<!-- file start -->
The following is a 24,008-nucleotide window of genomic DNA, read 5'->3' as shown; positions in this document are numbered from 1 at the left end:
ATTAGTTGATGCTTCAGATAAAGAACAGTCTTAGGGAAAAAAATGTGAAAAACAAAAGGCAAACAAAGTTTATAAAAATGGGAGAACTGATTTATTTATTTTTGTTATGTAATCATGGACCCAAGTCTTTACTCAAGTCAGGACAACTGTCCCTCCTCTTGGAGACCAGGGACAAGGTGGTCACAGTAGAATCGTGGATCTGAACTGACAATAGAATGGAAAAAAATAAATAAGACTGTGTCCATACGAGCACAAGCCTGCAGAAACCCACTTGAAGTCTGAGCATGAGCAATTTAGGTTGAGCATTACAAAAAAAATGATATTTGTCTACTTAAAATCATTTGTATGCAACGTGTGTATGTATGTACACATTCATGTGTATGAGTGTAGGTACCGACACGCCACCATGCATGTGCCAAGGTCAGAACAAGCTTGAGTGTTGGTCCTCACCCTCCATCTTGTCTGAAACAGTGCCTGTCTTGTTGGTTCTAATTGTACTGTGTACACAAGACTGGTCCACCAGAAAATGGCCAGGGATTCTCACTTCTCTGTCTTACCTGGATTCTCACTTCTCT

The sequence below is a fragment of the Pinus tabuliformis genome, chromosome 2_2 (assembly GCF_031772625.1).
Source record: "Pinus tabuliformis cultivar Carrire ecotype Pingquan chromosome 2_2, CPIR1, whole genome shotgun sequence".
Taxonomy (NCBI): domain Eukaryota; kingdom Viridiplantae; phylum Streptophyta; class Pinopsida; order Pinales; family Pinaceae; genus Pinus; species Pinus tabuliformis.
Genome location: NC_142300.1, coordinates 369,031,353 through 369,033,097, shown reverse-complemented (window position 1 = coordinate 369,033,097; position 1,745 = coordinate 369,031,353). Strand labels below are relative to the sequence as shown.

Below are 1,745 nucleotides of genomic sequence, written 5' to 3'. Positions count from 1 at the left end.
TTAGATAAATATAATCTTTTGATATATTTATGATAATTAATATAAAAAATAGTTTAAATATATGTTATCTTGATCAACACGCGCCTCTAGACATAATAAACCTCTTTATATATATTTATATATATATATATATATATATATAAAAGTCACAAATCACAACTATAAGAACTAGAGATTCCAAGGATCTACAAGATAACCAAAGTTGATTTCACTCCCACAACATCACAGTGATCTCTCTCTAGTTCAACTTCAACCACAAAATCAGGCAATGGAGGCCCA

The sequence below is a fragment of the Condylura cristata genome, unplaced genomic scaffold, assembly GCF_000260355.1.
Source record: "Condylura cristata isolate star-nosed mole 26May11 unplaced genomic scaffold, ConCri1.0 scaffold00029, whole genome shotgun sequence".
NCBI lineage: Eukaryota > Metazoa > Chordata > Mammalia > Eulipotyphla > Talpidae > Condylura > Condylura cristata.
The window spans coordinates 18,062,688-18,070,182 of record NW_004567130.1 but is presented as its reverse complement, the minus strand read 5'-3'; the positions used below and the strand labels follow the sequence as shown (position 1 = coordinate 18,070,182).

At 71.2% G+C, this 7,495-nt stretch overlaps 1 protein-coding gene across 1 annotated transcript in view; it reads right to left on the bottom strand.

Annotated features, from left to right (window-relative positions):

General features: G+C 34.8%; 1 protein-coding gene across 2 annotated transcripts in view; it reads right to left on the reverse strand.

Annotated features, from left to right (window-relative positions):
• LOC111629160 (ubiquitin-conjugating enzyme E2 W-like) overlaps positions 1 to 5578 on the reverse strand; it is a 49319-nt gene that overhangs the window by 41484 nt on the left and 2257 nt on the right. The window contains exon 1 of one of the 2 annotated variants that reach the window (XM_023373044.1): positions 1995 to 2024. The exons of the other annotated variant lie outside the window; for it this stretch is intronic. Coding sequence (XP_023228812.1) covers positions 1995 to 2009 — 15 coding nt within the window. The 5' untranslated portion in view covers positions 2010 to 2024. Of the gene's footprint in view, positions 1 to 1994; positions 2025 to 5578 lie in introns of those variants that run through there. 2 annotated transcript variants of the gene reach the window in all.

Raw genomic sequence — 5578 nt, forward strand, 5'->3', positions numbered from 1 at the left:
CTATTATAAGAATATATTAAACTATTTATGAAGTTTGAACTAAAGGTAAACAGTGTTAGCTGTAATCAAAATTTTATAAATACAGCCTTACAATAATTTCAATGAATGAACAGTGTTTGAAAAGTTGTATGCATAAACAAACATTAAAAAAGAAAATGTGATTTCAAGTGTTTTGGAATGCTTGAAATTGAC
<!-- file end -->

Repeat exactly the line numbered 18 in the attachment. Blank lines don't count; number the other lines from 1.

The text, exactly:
Raw genomic sequence — 5578 nt, forward strand, 5'->3', positions numbered from 1 at the left: